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3 leadership lessons from Admiral Allen

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in Best-Practices Leadership,Leaders & Managers,Management Training

By Scott Eblin

Recently, I had the opportunity to meet and learn from someone I’ve admired for the past five years—former U.S. Coast Guard Commandant Adm. Thad Allen.

Most Americans first became aware of Allen when he led the disaster response to Hurricane Katrina following the dismissal of FEMA director Michael Brown. This past summer, President Obama appointed Allen to lead the interagency response to the Deepwater Horizon oil spill. Allen was the Atlantic area commander in the days following 9/11 and played a key role in the Haitian earthquake relief efforts in January as Coast Guard cutters stationed off Haiti provided the first U.S. relief in the hours after the quake. 

Here are three of his crisis leadership lessons that stuck with me:

1. Check your mental model: As he was flying to New Orleans for the first time after Katrina, Allen thought through his mental model for coordinating the response. If the levees and flood walls in New Orleans hadn’t failed, the impact of Katrina would have been felt the most in Waveland and Bay St. Louis, Miss. It would have been a huge natural disaster, but one the government was prepared to deal with.

The mental model for hurricane response is well established. Allen realized that the disaster unfolding in New Orleans was a different beast and that the existing mental model was the cause for the initial failed response. The impact of the levees failing after the storm was the same as if terrorists had used a weapon of mass effect to blow them up. Although the state and local heads of government were in place, they lost the capability to deliver government services.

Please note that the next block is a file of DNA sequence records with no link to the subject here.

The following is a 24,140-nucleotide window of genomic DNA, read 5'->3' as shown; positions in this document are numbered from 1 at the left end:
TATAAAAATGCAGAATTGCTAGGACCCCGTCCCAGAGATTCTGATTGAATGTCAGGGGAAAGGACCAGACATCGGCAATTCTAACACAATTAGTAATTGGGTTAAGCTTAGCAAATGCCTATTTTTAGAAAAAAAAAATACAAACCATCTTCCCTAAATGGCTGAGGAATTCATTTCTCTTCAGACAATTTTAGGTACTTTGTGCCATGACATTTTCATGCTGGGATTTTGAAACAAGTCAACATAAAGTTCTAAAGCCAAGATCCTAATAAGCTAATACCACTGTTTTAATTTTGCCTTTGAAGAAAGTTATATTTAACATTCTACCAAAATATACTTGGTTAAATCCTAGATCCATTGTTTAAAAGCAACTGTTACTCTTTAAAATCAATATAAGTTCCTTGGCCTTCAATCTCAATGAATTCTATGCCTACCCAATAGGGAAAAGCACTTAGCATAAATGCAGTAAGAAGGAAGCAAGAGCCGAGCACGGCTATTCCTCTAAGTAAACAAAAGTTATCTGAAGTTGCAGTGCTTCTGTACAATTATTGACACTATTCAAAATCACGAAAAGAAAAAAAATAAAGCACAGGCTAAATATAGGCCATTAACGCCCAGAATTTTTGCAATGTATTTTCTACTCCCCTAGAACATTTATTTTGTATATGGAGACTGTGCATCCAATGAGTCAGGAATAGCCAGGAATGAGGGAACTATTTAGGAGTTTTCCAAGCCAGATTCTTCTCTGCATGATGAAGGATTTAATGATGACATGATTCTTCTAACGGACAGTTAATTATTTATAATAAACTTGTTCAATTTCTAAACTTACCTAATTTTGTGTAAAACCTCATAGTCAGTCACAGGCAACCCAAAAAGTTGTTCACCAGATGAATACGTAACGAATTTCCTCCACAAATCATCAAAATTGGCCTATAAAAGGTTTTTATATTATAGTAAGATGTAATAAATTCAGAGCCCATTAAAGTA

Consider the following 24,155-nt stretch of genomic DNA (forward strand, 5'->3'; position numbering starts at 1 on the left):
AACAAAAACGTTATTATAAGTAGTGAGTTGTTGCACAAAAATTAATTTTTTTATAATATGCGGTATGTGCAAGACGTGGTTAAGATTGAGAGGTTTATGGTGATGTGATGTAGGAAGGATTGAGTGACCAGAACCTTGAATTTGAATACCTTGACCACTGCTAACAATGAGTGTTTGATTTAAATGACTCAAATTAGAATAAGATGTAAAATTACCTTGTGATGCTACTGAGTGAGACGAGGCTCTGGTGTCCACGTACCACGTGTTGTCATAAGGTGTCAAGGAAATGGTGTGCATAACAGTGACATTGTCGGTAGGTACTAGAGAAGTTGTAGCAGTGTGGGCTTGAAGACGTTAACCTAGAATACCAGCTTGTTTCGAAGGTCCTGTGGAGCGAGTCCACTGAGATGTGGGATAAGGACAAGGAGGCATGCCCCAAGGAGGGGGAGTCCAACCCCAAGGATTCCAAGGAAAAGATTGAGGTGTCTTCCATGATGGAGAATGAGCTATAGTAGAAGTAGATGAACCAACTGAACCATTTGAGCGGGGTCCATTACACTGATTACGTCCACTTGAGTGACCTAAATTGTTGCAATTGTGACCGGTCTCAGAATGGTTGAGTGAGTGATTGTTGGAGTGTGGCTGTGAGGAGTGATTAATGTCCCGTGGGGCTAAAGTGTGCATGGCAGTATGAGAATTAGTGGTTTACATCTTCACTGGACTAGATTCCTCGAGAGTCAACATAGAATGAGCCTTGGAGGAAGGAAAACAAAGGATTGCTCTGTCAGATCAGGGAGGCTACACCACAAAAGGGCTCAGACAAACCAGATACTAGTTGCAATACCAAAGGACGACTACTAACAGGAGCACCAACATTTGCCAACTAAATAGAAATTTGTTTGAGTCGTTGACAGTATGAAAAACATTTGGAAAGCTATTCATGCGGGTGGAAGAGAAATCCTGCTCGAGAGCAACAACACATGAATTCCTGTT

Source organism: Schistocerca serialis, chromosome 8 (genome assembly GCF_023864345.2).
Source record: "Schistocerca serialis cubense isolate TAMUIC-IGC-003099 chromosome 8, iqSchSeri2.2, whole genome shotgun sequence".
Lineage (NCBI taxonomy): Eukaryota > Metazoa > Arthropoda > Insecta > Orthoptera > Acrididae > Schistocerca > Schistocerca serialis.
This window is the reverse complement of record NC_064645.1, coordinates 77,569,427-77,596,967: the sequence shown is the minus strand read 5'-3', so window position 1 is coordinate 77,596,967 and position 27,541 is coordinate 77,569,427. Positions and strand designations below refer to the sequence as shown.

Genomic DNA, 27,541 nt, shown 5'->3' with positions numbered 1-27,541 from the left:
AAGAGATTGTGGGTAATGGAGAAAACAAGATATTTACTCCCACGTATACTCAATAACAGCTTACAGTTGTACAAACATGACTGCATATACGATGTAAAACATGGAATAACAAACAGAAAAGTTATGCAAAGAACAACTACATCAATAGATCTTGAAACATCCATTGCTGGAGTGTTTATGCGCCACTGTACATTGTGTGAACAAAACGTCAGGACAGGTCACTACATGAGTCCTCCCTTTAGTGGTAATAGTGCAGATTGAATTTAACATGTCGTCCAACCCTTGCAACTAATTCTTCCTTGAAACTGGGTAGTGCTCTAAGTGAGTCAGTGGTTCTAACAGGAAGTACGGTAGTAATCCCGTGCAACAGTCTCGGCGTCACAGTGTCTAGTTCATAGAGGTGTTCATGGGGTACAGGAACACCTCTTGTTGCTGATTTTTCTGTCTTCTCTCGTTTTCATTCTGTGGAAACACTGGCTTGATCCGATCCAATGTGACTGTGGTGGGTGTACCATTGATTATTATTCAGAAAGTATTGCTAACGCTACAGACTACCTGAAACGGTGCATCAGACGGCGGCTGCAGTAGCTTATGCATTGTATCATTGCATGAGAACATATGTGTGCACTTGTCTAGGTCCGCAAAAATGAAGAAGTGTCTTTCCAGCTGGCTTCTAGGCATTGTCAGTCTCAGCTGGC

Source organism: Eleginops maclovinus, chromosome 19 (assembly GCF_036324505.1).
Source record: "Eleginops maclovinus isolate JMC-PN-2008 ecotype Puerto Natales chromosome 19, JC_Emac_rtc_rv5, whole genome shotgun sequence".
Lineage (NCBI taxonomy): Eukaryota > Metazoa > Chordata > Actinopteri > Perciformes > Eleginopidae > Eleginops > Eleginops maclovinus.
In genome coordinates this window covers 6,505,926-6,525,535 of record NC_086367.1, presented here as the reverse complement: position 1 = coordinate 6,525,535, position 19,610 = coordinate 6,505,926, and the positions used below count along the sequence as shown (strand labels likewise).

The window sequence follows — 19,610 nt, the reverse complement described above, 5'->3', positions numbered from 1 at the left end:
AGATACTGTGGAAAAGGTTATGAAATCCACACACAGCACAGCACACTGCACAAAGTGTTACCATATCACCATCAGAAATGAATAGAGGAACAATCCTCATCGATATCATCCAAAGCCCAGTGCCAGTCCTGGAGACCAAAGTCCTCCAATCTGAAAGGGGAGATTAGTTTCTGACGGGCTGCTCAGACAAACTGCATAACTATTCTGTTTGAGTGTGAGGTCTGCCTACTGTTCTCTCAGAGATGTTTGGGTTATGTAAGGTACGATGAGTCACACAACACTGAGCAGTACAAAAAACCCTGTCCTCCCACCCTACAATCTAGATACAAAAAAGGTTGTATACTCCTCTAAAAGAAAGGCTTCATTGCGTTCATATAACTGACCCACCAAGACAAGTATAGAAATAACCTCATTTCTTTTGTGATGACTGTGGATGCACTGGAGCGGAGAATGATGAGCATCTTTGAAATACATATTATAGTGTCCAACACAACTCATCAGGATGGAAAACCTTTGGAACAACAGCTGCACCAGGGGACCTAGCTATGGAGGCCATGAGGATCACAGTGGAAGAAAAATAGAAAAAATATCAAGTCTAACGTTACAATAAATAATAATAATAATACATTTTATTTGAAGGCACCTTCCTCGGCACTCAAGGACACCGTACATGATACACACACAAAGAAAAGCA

Checking and then shifting his mental model enabled Allen to work quickly with other officials, including Gen. Russell Honore, to coordinate a response that positioned the 82nd Airborne, the Coast Guard and the National Guard to conduct rescue and recovery efforts.

2. Leverage experience: Once an operating rhythm was established, Allen and his team ended each day with a meeting with Gulf Coast state and local officials to review progress and plan the next day’s efforts. The local officials had veto power.

When the earthquake hit Haiti, the situation was similar to Katrina. The Haitian government was unable to respond because its infrastructure was destroyed, even though most of the government officials were still in place. Allen was able to leverage what he learned from Katrina to establish a relief process in Haiti that put the U.S. ambassador in place as the lead representative to Haiti.

3. Coordinate your efforts: Allen talked with obvious pride about the coordination between the heads of FEMA, USAID and the Department of Defense in rapidly responding to the Haitian quake. When the Deepwater Horizon rig sank a few days after exploding, Allen told us that the president called his Cabinet together to say he wanted everyone working the problem. When a crisis requires the involvement of lots of different entities, Allen says you have to avoid what he calls a Blues Brothers situation: Everyone is on a mission from God and can end up working at cross purposes.

Allen takes the time to think through the problem and then sets up processes that enable others to work it.

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